We mark this Veteran's Day with and excerpt from David Lehman's essay "Peace and War in American Poetry."
War and Peace: the title of Tolstoy’s massive novel of Napoleonic Europe trips off the tongue. Not so “peace and war”: the inversion of the customary word order represents a victory of hope over experience — or of the poetry of aspiration over the prose of sad actuality. As a subject for poetry, war has an immediate advantage over peace, because war entails action, whereas the experience of peace is an absence, not noticed until not there, like the absence of pain.
War was the first subject to quicken the pen of an epic poet. But the author of The Iliad knew that the scenes of the Trojan hero Hector in battle with Patroclus and later with Achilles would not be so remarkable if there were not also a tender scene of Hector bidding farewell to Andromache, his wife, and their baby boy, who is scared of daddy’s helmet. Epic poets have followed Homer’s lead, widening the scope of war inevitably to include peace – whether peace be construed as the absence of hostilities or as something positive in its own right.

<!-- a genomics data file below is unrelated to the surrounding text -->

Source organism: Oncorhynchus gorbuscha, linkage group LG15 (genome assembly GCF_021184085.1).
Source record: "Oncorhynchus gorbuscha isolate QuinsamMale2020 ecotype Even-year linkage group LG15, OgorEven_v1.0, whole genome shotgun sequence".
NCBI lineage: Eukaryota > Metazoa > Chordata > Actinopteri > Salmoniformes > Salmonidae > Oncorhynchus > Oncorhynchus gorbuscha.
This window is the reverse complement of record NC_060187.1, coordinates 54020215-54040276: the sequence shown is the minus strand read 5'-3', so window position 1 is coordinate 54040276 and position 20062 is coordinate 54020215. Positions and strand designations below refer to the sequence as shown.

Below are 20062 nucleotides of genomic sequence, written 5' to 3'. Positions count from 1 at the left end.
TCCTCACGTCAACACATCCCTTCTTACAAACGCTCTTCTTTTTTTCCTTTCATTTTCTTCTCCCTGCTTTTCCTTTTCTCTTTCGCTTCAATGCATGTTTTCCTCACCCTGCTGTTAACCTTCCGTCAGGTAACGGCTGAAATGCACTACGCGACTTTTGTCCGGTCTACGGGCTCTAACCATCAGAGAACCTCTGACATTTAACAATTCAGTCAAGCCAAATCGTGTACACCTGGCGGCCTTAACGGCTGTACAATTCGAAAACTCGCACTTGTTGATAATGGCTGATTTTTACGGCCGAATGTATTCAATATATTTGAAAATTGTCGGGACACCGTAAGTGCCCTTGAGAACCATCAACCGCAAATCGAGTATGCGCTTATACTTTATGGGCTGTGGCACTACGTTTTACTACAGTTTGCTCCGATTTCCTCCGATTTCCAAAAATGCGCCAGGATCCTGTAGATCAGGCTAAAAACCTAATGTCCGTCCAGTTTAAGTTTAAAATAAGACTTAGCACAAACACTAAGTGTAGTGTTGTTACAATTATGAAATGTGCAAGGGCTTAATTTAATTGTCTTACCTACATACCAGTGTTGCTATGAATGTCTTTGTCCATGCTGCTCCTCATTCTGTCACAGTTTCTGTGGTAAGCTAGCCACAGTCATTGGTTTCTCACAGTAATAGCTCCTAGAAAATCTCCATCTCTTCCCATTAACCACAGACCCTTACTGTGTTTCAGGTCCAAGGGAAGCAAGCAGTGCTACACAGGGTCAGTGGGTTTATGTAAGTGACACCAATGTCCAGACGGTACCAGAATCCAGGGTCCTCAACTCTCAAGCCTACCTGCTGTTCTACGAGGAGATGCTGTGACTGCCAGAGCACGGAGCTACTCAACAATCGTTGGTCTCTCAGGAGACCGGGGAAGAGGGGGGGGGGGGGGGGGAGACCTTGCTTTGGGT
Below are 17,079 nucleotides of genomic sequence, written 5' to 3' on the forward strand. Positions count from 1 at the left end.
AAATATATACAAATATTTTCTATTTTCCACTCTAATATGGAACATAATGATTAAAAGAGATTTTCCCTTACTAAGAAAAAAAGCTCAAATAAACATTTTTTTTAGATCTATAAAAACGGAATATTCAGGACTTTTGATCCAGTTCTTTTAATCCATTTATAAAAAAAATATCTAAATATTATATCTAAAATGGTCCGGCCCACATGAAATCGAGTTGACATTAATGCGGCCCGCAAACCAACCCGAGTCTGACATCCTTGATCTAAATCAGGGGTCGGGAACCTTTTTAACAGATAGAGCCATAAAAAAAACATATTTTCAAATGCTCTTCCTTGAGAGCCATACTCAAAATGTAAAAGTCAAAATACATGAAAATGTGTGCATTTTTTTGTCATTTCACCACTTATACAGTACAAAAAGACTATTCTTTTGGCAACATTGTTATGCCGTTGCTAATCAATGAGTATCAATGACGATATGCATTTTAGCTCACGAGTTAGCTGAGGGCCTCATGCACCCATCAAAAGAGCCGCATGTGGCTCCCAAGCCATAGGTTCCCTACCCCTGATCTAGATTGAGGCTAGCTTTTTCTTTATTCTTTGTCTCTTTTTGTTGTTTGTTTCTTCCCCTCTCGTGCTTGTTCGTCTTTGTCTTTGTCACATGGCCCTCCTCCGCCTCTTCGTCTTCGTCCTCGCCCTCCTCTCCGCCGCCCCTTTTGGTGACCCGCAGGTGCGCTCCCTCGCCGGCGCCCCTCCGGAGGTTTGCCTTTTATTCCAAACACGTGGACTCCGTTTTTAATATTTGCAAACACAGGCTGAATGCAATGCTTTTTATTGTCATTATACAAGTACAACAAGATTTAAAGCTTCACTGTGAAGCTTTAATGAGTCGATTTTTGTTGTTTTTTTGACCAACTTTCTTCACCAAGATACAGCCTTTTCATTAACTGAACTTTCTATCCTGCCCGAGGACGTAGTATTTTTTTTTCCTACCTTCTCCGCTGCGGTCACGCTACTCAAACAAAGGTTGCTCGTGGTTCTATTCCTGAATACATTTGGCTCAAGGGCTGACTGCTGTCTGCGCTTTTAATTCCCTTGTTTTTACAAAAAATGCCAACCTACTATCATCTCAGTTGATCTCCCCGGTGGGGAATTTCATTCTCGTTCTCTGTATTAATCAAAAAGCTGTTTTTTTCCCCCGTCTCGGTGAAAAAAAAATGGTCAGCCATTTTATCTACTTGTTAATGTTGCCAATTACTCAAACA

In book XVIII of The Iliad, Homer describes the shield of Achilles that the lame god Hephaistos has fashioned for him. The shield depicts two cities – one embattled, besieged; the other functional, with a wedding and a court of civil law where disputants can settle their differences without violence. In layers of concentric circles the shield also shows some of the things conspicuously lacking in fields of battle: a vineyard, a herd of cattle, a circle of young men and women dancing, the bounty of the harvest – the fruits of peace.